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Shoulder pain

Updated: Feb 24, 2019

Physiotherapist Amanda talks about common presentations and how to manage shoulder pain and to help improve your pain self-efficacy.

One of the most common problems treated by physiotherapists is shoulder pain. Shoulder injuries are quite common affecting approximately 30% of the general population. Because we use our arms a lot during daily activity as well as work in static postures, the shoulders are susceptible to injury and wear and tear. However, often these injuries can be managed and resolved with specific rotator cuff and scapular-thoracic strengthening programs, to prevent the need for injections and surgery.

Your shoulder is a relatively unstable multi-axial ball and socket joint which is moved and stabilised particularly by a group of muscles called the rotator cuff. The rotator cuff muscles are the subscapularis, infraspinatus, supraspinatus and teres minor muscles. They form a cuff around the head of the humerus and are responsible for securing the head of the humerus into the ball and socket joint, and rotation of the shoulder. The passive structures (capsule and ligaments) are responsible for passive/static stability, and the muscles and tendons are responsible for active/dynamic stability.

Common shoulder conditions treated include:

· Rotator cuff tears and tendinopathy

· Adhesive capsulitis (Frozen Shoulder)

· Calcific tendonitis

· Sub-acromial impingement

· Dislocations and subluxations

· Nerve entrapment and referral pain from cervical or thoracic spine

· Labral tears

· Bicep injuries or tendinopathies

· Fractures of the upper limb including scapula, humerus, clavicle

· AC and SC joint sprains

Things to help reduce pain in the shoulder:

- Reduce overhead activity movement patterns. Lifting your arm overhead for extended periods of time (especially with poor alignment) puts strain on both the passive and active components of the shoulder.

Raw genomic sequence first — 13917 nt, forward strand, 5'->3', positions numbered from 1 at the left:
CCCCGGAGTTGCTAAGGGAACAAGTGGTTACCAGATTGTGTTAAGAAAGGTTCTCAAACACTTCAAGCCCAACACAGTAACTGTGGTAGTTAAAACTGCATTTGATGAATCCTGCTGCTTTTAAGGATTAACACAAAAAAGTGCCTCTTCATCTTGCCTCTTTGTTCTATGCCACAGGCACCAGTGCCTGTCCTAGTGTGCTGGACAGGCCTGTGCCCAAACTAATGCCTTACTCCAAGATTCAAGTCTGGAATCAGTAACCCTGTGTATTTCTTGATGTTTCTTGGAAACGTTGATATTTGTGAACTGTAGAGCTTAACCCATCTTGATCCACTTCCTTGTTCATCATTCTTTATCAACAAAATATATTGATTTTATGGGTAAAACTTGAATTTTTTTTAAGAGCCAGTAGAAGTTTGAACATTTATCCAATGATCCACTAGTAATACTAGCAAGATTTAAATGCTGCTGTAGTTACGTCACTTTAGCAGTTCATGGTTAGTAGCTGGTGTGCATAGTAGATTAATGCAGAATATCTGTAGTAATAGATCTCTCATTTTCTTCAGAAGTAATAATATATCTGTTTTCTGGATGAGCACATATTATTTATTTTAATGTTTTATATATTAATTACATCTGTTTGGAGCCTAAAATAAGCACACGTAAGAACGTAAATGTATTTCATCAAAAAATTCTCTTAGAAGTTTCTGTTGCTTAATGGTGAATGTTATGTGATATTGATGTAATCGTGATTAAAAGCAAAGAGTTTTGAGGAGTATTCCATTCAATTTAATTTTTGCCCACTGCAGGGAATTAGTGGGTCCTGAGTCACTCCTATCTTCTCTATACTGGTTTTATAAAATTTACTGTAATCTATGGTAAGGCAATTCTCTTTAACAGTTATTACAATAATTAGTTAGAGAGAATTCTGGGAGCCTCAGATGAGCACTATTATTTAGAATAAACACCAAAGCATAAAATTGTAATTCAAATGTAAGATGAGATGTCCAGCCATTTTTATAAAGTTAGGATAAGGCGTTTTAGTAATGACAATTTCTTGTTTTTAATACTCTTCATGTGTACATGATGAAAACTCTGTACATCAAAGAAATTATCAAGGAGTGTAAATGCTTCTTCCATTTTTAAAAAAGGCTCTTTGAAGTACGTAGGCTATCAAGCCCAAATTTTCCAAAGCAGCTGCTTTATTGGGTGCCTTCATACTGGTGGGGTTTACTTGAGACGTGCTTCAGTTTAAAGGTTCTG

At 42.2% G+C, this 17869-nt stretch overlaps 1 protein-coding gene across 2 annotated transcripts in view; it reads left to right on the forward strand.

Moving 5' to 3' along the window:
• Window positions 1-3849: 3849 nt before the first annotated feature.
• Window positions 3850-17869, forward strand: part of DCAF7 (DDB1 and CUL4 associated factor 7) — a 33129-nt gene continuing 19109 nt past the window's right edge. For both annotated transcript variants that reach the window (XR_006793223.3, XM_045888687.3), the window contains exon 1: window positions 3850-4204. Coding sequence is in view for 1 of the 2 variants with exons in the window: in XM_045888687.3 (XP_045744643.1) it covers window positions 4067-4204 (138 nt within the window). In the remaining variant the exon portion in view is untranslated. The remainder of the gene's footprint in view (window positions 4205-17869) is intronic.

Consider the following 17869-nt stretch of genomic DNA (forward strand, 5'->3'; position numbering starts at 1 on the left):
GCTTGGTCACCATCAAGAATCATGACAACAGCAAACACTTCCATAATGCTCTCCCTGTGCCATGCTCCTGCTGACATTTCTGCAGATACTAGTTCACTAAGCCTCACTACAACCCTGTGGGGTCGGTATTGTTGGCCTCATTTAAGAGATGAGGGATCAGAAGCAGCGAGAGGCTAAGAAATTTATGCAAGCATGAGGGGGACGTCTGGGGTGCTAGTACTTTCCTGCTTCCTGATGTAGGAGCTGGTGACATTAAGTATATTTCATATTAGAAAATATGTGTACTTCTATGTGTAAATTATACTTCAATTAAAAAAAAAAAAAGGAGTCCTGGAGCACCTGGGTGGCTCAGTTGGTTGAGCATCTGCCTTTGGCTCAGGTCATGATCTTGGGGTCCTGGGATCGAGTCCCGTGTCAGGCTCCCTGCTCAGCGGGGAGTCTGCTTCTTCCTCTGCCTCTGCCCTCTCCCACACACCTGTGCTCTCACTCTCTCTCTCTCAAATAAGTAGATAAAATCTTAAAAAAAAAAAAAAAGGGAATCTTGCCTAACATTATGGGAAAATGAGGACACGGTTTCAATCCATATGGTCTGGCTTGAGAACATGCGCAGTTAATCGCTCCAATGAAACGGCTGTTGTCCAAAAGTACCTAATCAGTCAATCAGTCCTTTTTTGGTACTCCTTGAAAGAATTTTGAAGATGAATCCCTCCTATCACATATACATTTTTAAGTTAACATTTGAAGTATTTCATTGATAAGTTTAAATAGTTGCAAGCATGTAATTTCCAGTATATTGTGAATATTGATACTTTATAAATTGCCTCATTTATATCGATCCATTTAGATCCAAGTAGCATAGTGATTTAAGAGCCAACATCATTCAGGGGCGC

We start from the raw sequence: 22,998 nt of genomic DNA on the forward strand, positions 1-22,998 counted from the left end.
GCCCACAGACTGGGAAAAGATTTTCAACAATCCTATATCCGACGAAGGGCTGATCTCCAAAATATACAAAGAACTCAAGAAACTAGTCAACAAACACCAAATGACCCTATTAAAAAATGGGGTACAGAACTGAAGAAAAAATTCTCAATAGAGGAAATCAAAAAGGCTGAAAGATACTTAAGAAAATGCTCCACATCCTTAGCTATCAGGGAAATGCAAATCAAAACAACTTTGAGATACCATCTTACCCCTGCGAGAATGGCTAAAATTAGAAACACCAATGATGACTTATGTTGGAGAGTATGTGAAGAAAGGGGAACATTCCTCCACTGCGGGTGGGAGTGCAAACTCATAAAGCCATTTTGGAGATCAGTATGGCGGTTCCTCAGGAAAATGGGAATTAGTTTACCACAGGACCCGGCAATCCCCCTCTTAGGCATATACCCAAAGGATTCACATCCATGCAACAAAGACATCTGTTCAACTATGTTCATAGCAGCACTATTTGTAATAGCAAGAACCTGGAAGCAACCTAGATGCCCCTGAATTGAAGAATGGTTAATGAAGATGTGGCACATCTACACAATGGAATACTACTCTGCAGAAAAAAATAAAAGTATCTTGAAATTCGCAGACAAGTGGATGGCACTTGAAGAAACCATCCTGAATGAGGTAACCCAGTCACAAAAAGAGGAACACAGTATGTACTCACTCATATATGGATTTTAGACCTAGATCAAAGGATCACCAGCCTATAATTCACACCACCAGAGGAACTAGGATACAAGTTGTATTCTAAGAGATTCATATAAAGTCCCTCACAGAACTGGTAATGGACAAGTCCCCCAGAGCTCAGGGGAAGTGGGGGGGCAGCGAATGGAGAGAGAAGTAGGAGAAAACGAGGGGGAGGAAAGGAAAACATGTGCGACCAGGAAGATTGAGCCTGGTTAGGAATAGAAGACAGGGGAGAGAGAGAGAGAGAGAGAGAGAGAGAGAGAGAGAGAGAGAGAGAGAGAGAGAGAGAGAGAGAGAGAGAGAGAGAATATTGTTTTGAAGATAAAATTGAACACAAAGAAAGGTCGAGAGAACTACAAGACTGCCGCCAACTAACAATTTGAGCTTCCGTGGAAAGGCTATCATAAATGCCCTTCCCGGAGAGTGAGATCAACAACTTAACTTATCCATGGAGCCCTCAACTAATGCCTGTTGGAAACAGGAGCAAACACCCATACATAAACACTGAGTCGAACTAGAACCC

- Minimise repeated activity that involves the shoulder and have regular breaks from repeated activity. Eg. Lifting, throwing, overhead activity, painting,

- Fix any muscle imbalances with an appropriate muscle strengthening and stabilizing program. Many injuries arise due to muscle imbalances in the shoulder, leading to dysfunction, muscle weakness and over-activity of other muscles creating tightness and pain. You need to incorporate specific trunk and mobility exercises in order for your shoulder to work well in the right alignment.

- Stretches help to reduce tightness and allow the shoulder to move through range of motion during activities of daily living, sports etc.

- Sleeping with pillows can assist in offloading the shoulder allowing for a good night's sleep.

- Seeking physiotherapy assessment and treatment as soon as you can will help you regain control of your symptoms and shoulder pain. The longer you take to start rehabilitation, the longer it will take to get better.

A recent study showed that "patients who had said they expected to “completely recover” as a result of physiotherapy did even better than patients who expected to “much improve”. Higher levels of pain and disability were associated with higher levels 6 months later. Lower baseline levels were associated with lower levels 6 months later."

Patients with high self-efficacy (one's belief in one's ability to succeed in specific situations or accomplish a task) also did well with improvement in pain and function.

Several ways to increase your pain self-efficacy

1. Work with your physio! They can help you to understand and manage your symptoms related to your shoulder pain.

2. Practice your exercises together and ask your physiotherapist for feedback, including how to adjust your exercises to make them harder or easier.

3. CHAT with your physio as to what you want with your physio and the activities that are important to you.

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